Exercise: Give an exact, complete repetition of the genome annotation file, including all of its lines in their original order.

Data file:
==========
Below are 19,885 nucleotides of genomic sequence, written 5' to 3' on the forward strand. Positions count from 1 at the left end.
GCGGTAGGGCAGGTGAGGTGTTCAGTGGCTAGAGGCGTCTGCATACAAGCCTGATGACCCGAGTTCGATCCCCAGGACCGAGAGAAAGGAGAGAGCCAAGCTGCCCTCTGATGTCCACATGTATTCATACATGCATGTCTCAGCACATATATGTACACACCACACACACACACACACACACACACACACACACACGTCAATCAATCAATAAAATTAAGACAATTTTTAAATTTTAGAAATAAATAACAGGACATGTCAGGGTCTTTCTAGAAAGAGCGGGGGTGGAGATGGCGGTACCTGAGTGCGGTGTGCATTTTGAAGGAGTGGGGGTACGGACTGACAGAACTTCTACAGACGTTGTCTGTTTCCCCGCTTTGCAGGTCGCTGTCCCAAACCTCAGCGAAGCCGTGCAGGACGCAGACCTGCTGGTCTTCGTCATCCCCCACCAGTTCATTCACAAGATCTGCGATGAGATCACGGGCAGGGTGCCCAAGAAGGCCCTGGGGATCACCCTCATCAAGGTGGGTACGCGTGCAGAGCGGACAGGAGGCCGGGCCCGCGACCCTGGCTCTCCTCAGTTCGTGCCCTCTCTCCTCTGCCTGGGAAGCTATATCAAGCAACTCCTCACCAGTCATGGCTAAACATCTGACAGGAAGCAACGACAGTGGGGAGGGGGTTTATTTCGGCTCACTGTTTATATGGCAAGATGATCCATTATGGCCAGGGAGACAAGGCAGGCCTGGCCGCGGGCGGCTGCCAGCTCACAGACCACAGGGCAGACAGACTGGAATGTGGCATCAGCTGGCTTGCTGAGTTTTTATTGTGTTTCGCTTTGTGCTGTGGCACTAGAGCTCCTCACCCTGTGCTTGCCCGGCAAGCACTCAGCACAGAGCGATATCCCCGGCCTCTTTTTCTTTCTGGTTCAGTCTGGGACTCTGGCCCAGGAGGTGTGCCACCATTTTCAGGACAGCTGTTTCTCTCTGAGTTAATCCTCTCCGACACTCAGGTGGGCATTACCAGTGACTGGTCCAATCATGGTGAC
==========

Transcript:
Below are 19,885 nucleotides of genomic sequence, written 5' to 3' on the forward strand. Positions count from 1 at the left end.
GCGGTAGGGCAGGTGAGGTGTTCAGTGGCTAGAGGCGTCTGCATACAAGCCTGATGACCCGAGTTCGATCCCCAGGACCGAGAGAAAGGAGAGAGCCAAGCTGCCCTCTGATGTCCACATGTATTCATACATGCATGTCTCAGCACATATATGTACACACCACACACACACACACACACACACACACACACACACGTCAATCAATCAATAAAATTAAGACAATTTTTAAATTTTAGAAATAAATAACAGGACATGTCAGGGTCTTTCTAGAAAGAGCGGGGGTGGAGATGGCGGTACCTGAGTGCGGTGTGCATTTTGAAGGAGTGGGGGTACGGACTGACAGAACTTCTACAGACGTTGTCTGTTTCCCCGCTTTGCAGGTCGCTGTCCCAAACCTCAGCGAAGCCGTGCAGGACGCAGACCTGCTGGTCTTCGTCATCCCCCACCAGTTCATTCACAAGATCTGCGATGAGATCACGGGCAGGGTGCCCAAGAAGGCCCTGGGGATCACCCTCATCAAGGTGGGTACGCGTGCAGAGCGGACAGGAGGCCGGGCCCGCGACCCTGGCTCTCCTCAGTTCGTGCCCTCTCTCCTCTGCCTGGGAAGCTATATCAAGCAACTCCTCACCAGTCATGGCTAAACATCTGACAGGAAGCAACGACAGTGGGGAGGGGGTTTATTTCGGCTCACTGTTTATATGGCAAGATGATCCATTATGGCCAGGGAGACAAGGCAGGCCTGGCCGCGGGCGGCTGCCAGCTCACAGACCACAGGGCAGACAGACTGGAATGTGGCATCAGCTGGCTTGCTGAGTTTTTATTGTGTTTCGCTTTGTGCTGTGGCACTAGAGCTCCTCACCCTGTGCTTGCCCGGCAAGCACTCAGCACAGAGCGATATCCCCGGCCTCTTTTTCTTTCTGGTTCAGTCTGGGACTCTGGCCCAGGAGGTGTGCCACCATTTTCAGGACAGCTGTTTCTCTCTGAGTTAATCCTCTCCGACACTCAGGTGGGCATTACCAGTGACTGGTCCAATCATGGTGAC